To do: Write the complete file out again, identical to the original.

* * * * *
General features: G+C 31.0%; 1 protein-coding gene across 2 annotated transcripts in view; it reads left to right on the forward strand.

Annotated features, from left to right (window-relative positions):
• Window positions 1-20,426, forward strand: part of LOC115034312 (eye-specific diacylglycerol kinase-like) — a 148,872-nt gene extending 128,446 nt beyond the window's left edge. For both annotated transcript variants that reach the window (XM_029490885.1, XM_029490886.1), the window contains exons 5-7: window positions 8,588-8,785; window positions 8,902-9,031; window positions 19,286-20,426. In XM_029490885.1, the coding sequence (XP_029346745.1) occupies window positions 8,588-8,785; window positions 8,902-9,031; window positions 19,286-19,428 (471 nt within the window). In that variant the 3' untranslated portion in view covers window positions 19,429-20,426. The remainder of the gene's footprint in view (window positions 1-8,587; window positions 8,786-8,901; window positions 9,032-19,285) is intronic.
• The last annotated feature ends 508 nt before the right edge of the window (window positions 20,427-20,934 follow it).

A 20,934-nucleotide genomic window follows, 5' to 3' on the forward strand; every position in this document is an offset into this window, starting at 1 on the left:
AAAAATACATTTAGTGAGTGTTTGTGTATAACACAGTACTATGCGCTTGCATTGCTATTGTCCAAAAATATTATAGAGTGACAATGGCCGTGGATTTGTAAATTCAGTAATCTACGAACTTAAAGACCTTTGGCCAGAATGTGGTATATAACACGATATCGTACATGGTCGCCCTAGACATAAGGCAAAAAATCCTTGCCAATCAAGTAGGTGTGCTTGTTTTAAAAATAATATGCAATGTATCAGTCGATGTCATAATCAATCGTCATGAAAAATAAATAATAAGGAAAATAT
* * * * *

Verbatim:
General features: G+C 31.0%; 1 protein-coding gene across 2 annotated transcripts in view; it reads left to right on the forward strand.

Annotated features, from left to right (window-relative positions):
• Window positions 1-20,426, forward strand: part of LOC115034312 (eye-specific diacylglycerol kinase-like) — a 148,872-nt gene extending 128,446 nt beyond the window's left edge. For both annotated transcript variants that reach the window (XM_029490885.1, XM_029490886.1), the window contains exons 5-7: window positions 8,588-8,785; window positions 8,902-9,031; window positions 19,286-20,426. In XM_029490885.1, the coding sequence (XP_029346745.1) occupies window positions 8,588-8,785; window positions 8,902-9,031; window positions 19,286-19,428 (471 nt within the window). In that variant the 3' untranslated portion in view covers window positions 19,429-20,426. The remainder of the gene's footprint in view (window positions 1-8,587; window positions 8,786-8,901; window positions 9,032-19,285) is intronic.
• The last annotated feature ends 508 nt before the right edge of the window (window positions 20,427-20,934 follow it).

A 20,934-nucleotide genomic window follows, 5' to 3' on the forward strand; every position in this document is an offset into this window, starting at 1 on the left:
AAAAATACATTTAGTGAGTGTTTGTGTATAACACAGTACTATGCGCTTGCATTGCTATTGTCCAAAAATATTATAGAGTGACAATGGCCGTGGATTTGTAAATTCAGTAATCTACGAACTTAAAGACCTTTGGCCAGAATGTGGTATATAACACGATATCGTACATGGTCGCCCTAGACATAAGGCAAAAAATCCTTGCCAATCAAGTAGGTGTGCTTGTTTTAAAAATAATATGCAATGTATCAGTCGATGTCATAATCAATCGTCATGAAAAATAAATAATAAGGAAAATAT